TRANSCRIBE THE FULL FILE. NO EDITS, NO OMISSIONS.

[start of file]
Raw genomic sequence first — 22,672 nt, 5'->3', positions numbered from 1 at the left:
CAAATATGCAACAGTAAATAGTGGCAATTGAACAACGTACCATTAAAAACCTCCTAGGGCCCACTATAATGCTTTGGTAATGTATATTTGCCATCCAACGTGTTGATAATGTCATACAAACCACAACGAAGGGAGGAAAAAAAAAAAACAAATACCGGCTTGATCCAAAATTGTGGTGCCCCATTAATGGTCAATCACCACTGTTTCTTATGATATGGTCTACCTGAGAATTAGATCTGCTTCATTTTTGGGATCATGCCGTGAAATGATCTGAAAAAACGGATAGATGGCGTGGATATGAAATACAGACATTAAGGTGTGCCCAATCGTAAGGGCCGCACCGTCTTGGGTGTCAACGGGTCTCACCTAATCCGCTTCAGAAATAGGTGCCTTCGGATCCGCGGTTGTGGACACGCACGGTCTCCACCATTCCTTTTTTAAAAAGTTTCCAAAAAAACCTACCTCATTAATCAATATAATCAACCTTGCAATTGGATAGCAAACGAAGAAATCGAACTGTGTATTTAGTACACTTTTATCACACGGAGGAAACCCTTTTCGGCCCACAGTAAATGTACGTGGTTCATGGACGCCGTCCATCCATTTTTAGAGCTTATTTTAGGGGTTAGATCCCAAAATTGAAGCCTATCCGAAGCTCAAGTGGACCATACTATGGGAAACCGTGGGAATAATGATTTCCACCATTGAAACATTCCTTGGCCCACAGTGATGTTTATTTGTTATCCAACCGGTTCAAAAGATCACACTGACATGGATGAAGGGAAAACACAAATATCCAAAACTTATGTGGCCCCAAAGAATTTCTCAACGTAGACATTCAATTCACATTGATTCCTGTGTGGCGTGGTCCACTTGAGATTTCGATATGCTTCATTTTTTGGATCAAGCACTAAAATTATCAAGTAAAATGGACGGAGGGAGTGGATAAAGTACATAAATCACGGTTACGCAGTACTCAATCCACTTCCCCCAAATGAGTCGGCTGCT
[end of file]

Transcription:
Raw genomic sequence first — 22,672 nt, 5'->3', positions numbered from 1 at the left:
CAAATATGCAACAGTAAATAGTGGCAATTGAACAACGTACCATTAAAAACCTCCTAGGGCCCACTATAATGCTTTGGTAATGTATATTTGCCATCCAACGTGTTGATAATGTCATACAAACCACAACGAAGGGAGGAAAAAAAAAAAACAAATACCGGCTTGATCCAAAATTGTGGTGCCCCATTAATGGTCAATCACCACTGTTTCTTATGATATGGTCTACCTGAGAATTAGATCTGCTTCATTTTTGGGATCATGCCGTGAAATGATCTGAAAAAACGGATAGATGGCGTGGATATGAAATACAGACATTAAGGTGTGCCCAATCGTAAGGGCCGCACCGTCTTGGGTGTCAACGGGTCTCACCTAATCCGCTTCAGAAATAGGTGCCTTCGGATCCGCGGTTGTGGACACGCACGGTCTCCACCATTCCTTTTTTAAAAAGTTTCCAAAAAAACCTACCTCATTAATCAATATAATCAACCTTGCAATTGGATAGCAAACGAAGAAATCGAACTGTGTATTTAGTACACTTTTATCACACGGAGGAAACCCTTTTCGGCCCACAGTAAATGTACGTGGTTCATGGACGCCGTCCATCCATTTTTAGAGCTTATTTTAGGGGTTAGATCCCAAAATTGAAGCCTATCCGAAGCTCAAGTGGACCATACTATGGGAAACCGTGGGAATAATGATTTCCACCATTGAAACATTCCTTGGCCCACAGTGATGTTTATTTGTTATCCAACCGGTTCAAAAGATCACACTGACATGGATGAAGGGAAAACACAAATATCCAAAACTTATGTGGCCCCAAAGAATTTCTCAACGTAGACATTCAATTCACATTGATTCCTGTGTGGCGTGGTCCACTTGAGATTTCGATATGCTTCATTTTTTGGATCAAGCACTAAAATTATCAAGTAAAATGGACGGAGGGAGTGGATAAAGTACATAAATCACGGTTACGCAGTACTCAATCCACTTCCCCCAAATGAGTCGGCTGCT